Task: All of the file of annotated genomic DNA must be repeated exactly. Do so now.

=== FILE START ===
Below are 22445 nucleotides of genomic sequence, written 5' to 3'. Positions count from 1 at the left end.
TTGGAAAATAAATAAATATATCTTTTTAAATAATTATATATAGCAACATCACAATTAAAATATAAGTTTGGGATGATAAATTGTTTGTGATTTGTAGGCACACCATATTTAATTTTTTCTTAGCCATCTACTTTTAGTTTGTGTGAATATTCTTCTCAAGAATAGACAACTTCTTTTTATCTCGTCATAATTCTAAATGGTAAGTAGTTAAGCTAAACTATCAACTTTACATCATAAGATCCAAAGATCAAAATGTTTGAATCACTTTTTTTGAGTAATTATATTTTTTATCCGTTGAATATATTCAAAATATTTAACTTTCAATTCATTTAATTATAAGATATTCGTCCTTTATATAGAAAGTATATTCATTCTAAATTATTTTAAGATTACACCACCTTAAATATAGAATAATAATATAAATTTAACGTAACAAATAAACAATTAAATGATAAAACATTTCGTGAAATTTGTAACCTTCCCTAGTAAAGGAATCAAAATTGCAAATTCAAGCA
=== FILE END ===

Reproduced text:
Below are 22445 nucleotides of genomic sequence, written 5' to 3'. Positions count from 1 at the left end.
TTGGAAAATAAATAAATATATCTTTTTAAATAATTATATATAGCAACATCACAATTAAAATATAAGTTTGGGATGATAAATTGTTTGTGATTTGTAGGCACACCATATTTAATTTTTTCTTAGCCATCTACTTTTAGTTTGTGTGAATATTCTTCTCAAGAATAGACAACTTCTTTTTATCTCGTCATAATTCTAAATGGTAAGTAGTTAAGCTAAACTATCAACTTTACATCATAAGATCCAAAGATCAAAATGTTTGAATCACTTTTTTTGAGTAATTATATTTTTTATCCGTTGAATATATTCAAAATATTTAACTTTCAATTCATTTAATTATAAGATATTCGTCCTTTATATAGAAAGTATATTCATTCTAAATTATTTTAAGATTACACCACCTTAAATATAGAATAATAATATAAATTTAACGTAACAAATAAACAATTAAATGATAAAACATTTCGTGAAATTTGTAACCTTCCCTAGTAAAGGAATCAAAATTGCAAATTCAAGCA